"I am perfectly prepared to believe that the stone communicates to you," Lunacharsky said... "But I wonder about you communicating to the stone. How would you convince us that you can communicate with a stone? The world is full of error. How do you know you are not deceiving yourself?"

"Ah, scientific skepticism." The Abbot flashed a smile that Ellie found absolutely winning; it was innocent, almost childlike. "To communicate with a stone, you must become much less... preoccupied. You must not do so much thinking, so much talking. When I say I communicate with a stone, I am not talking about words. The Christians say. `In the beginning was the Word.' But I am talking about a communication much earlier, much more fundamental than that."

"Your question is made of words. You ask me to use words to describe what has nothing to do with words. Let me see. There is a Japanese story called The Dream of the Ants.' It is set in the Kingdom of the Ants. It is a long story, and I will not tell it to you now. But the point of the story is this: To understand the language of the ants, you must become an ant."

"The language of the ants is in fact a chemical language," said Lunacharsky, eyeing the Abbot keenly. "They lay down specific molecular traces to indicate the path they have taken to find food. To understand the language of the ants, I need a gas chromatograph, or a mass spectrometer. I do not need to become an ant."

"Probably, that is the only way you know to become an ant," returned the Abbot...

"I asked him, If he could talk with a stone, could he communicate with the dead?" Xi told her.

"And what did he say?"

"He said the dead were easy. His difficulties were with the living."

In Mozambique, the story goes, monkeys do not talk, because they know if they utter even a single word some man will come and put them to work.

She asked Eda if he had ever had a transforming religious experience. "Yes," he said.


"When I first picked up Euclid. Also when I first understood Newtonian gravitation. And Maxwell's equations, and general relativity. And during my work on superunification. I have been fortunate enough to have had many religious experiences."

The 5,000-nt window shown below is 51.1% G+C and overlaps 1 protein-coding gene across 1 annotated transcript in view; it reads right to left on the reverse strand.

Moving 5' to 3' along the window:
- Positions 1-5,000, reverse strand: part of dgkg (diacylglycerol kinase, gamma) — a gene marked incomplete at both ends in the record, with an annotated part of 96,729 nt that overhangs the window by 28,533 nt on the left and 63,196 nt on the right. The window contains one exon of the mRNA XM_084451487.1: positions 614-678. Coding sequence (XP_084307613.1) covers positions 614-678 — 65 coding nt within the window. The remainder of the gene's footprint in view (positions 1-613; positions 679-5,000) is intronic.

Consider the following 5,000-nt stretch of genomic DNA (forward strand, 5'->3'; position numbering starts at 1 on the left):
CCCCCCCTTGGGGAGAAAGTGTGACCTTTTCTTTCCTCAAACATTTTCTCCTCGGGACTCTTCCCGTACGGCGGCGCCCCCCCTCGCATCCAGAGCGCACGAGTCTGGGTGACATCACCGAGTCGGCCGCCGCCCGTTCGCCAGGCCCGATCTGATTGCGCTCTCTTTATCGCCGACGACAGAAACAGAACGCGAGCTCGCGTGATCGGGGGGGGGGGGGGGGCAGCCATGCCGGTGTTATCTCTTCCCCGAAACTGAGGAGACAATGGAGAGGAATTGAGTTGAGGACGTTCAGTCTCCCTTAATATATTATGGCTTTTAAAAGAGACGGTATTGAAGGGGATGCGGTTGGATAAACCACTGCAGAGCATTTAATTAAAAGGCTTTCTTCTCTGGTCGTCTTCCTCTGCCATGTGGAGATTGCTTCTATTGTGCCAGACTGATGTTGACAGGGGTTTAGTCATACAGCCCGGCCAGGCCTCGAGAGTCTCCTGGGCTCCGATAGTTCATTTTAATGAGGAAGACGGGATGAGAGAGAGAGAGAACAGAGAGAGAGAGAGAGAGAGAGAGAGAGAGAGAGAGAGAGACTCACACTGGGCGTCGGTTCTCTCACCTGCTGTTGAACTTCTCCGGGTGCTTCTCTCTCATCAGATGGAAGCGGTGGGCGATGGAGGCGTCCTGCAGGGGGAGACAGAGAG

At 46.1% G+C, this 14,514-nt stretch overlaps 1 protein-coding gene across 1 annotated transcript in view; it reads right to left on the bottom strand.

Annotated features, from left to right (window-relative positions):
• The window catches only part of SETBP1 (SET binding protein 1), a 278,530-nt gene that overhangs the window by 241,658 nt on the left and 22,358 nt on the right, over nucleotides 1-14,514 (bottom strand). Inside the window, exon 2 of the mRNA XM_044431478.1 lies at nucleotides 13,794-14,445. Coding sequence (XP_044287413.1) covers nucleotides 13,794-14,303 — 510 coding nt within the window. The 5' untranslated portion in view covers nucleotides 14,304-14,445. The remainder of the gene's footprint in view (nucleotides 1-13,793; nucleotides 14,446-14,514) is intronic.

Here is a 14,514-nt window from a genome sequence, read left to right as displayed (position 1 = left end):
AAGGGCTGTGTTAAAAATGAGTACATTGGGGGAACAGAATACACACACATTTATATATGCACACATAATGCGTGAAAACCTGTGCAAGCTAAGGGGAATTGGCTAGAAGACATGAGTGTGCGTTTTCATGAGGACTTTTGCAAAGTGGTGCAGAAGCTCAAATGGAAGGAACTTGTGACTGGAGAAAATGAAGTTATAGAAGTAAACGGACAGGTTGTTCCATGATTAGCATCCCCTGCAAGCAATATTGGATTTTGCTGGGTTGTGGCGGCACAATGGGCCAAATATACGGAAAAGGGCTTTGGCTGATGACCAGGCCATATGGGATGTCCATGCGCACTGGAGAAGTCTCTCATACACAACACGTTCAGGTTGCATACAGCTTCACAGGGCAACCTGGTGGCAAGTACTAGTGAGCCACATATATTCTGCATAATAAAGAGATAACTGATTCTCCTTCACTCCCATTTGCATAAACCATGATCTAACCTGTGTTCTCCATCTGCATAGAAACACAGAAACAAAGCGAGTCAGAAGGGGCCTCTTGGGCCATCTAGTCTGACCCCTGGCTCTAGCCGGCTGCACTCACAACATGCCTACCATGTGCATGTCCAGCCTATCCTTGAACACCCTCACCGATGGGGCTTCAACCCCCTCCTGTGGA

"No," she returned. "You know what I mean. Apart from science."

"Never," he replied instantly. "Never apart from science."

"This is not a briefing, and not a farewell. It's just a so long. Each of you makes this journey on behalf of a billion souls. You represent all the peoples of the planet Earth. If you are to be transported to somewhere else, then see for all of us--not just the science, but everything you can learn. You represent the entire human species, past, present, and future. Whatever happens, your place in history is secure. You are heroes of our planet. Speak for all of us. Be wise. And... come back."

So I walk on uplands unbounded,
and know that there is hope
for that which Thou didst mold out of dust
to have consort with things eternal.

--The Dead Sea Scrolls

It is not impossible that to some infinitely superior being the whole universe may be as one plain, the distance between planet and planet being only as the pores in a grain of sand, and the spaces between system and system no greater than the intervals between one grain and the grain adjacent.


Black hole, she thought. Black hole. I'm falling through the event horizon of a black hole toward the dread singularity. Or maybe this isn't a black hole and I'm headed toward a naked singularity. That's what the physicists called it, a naked singularity. Near a singularity, causality could be violated, effects could precede causes, time could flow backward, and you were unlikely to survive, much less remember the experience.